Many in the integrative medicine and skin care space have become enamored with PRP because it offers a natural alternative to neurotoxins and fillers: What you are putting into your skin is your own blood. And it works by stimulating the body's natural recovery process and collagen production—essentially making your body perform at its best. It's not freezing your muscles or undergoing harsh, invasive procedures.
"This is regenerative medicine: It's all about, how do we repair and treat your body with what it already possesses?" says Firshein. "We're not going for superficial fixes."
What are PRP treatments like?
When you get a PRP treatment of any kind, the doctor will extract blood, which is spun in a centrifuge machine. This separates the platelets out and only takes about 15 minutes. When all is said and done, the remaining liquid should be nearly clear (Firshein tells me that earlier iterations of the centrifuge weren't as advanced and would leave some red blood cells, making it pink).
The next steps from there depend on your need. For example, it's used quite a bit in sports medicine, especially with damaged ligaments and tender joints: The PRP helps speed up the healing process. If you're experiencing hair loss, doctors can inject it at the scalp, where it reduces inflammation of the hair follicle, encouraging regrowth. For the skin, doctors can inject it into the face to target fine lines or scars. Or the dermatologist might microneedle the skin before applying the PRP like a serum (you might have heard about the "vampire facial" craze of a few years ago). There are even companies that will encapsulate your own PRP into a moisturizer—for your own, very personalized cream. (Dr. Barbara Sturm makes one, but it comes with a very hefty price tag and a trip to Germany to get it made. Yes, really.)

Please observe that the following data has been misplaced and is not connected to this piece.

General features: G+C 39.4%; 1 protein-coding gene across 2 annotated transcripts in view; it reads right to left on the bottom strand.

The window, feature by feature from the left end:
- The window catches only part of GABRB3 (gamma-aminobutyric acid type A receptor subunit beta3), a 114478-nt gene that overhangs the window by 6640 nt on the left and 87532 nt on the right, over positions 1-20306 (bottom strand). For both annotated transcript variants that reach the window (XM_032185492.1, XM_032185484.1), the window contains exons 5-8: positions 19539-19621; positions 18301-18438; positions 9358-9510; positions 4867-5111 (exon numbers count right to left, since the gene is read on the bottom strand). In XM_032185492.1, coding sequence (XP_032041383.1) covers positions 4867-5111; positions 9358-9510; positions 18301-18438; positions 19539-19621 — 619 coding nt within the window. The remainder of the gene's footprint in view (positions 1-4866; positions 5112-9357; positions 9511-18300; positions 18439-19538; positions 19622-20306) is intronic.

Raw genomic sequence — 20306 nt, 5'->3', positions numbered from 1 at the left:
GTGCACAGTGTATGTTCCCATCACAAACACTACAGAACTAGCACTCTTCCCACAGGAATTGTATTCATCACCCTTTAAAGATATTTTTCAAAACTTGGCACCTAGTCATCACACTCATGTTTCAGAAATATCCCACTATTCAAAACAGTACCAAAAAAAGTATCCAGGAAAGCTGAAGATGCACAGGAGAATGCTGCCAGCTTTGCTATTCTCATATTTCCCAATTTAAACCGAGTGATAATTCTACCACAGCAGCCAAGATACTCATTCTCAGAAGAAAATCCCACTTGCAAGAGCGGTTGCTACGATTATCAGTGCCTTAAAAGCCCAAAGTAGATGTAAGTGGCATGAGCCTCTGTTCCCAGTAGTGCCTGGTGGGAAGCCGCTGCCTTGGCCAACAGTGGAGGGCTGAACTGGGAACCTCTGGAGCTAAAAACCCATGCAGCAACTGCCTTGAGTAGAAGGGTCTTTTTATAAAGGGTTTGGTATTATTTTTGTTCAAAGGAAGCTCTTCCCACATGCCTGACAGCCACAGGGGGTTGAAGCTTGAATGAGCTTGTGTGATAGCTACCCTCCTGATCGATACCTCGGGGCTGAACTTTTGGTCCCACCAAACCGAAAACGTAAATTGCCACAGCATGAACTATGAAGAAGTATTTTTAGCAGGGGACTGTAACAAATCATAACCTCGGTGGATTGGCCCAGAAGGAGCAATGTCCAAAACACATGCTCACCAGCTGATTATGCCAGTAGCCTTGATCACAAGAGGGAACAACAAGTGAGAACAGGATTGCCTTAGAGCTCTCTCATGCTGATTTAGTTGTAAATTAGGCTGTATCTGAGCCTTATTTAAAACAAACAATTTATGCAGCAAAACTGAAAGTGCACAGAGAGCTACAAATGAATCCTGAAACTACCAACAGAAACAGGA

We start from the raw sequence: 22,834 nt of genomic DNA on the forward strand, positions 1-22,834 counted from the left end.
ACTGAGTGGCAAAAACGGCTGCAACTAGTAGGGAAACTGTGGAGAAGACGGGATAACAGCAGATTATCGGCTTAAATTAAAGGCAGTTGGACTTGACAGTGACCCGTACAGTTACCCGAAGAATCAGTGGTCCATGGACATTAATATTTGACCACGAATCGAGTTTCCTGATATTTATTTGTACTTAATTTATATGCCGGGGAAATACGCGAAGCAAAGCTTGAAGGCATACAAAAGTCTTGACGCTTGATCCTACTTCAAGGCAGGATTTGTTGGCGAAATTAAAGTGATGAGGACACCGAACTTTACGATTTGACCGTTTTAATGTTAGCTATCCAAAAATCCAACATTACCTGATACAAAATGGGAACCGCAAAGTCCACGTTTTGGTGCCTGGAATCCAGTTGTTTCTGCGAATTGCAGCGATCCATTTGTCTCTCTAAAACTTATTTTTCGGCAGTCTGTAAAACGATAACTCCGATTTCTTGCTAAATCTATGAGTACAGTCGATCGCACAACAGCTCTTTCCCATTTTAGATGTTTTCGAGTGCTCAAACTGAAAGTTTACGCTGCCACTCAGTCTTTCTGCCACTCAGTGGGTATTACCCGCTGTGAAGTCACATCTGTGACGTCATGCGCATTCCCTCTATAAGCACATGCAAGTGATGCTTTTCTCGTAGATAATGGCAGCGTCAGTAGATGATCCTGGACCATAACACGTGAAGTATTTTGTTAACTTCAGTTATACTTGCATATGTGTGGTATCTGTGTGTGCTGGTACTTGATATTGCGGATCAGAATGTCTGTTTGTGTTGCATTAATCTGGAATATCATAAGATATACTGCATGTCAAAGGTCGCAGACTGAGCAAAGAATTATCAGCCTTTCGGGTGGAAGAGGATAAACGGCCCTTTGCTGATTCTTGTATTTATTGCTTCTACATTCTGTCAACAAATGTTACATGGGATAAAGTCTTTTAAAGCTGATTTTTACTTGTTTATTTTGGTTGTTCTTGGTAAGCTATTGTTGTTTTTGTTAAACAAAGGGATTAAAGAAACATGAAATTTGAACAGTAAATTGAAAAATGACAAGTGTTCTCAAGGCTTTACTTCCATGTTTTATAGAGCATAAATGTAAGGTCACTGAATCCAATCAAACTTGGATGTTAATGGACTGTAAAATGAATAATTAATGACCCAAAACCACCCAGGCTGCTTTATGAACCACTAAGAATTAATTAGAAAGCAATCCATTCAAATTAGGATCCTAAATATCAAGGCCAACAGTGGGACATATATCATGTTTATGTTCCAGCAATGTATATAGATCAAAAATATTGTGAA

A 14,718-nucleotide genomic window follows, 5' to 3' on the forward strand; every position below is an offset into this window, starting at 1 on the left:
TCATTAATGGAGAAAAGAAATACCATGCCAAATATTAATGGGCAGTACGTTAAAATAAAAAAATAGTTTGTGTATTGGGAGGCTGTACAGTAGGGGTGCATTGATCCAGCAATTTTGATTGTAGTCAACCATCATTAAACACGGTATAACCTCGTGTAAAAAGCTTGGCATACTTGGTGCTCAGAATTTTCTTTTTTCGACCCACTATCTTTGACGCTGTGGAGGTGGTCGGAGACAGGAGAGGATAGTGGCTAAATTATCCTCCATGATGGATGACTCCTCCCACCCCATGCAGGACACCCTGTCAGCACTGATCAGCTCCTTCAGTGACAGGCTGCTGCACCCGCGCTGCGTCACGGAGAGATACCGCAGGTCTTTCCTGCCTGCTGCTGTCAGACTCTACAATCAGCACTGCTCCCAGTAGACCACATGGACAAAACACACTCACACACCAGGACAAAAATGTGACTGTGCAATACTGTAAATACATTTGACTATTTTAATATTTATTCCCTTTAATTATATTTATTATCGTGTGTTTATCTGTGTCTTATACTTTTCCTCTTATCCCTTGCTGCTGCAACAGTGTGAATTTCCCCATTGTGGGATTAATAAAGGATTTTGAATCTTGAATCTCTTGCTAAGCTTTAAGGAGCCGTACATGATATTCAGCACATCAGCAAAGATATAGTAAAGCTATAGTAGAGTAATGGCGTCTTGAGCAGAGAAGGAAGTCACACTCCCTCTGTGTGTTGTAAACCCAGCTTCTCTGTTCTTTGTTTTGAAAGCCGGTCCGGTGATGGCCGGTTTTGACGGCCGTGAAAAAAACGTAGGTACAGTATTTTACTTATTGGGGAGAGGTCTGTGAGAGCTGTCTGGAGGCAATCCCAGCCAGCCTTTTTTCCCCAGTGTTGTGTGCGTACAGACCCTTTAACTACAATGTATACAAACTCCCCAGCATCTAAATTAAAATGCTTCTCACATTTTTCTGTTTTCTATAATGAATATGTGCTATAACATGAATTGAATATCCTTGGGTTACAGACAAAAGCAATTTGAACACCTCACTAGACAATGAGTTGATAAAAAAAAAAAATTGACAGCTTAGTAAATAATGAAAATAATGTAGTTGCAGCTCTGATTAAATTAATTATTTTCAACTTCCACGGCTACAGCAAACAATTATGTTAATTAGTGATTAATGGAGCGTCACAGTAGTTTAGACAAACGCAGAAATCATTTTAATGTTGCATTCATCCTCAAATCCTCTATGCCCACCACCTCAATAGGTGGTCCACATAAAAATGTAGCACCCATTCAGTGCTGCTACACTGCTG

In my treatment, I received six injections total (two by my lips, two on my forehead, one by each of my eyes). But then Firshein also dipped acupuncture needles into the PRP before placing them on my face, focusing primarily around my lips and cheeks. This is a new use for PRP and combines the benefits of acupuncture with the healing power of platelets.
What does it feel like?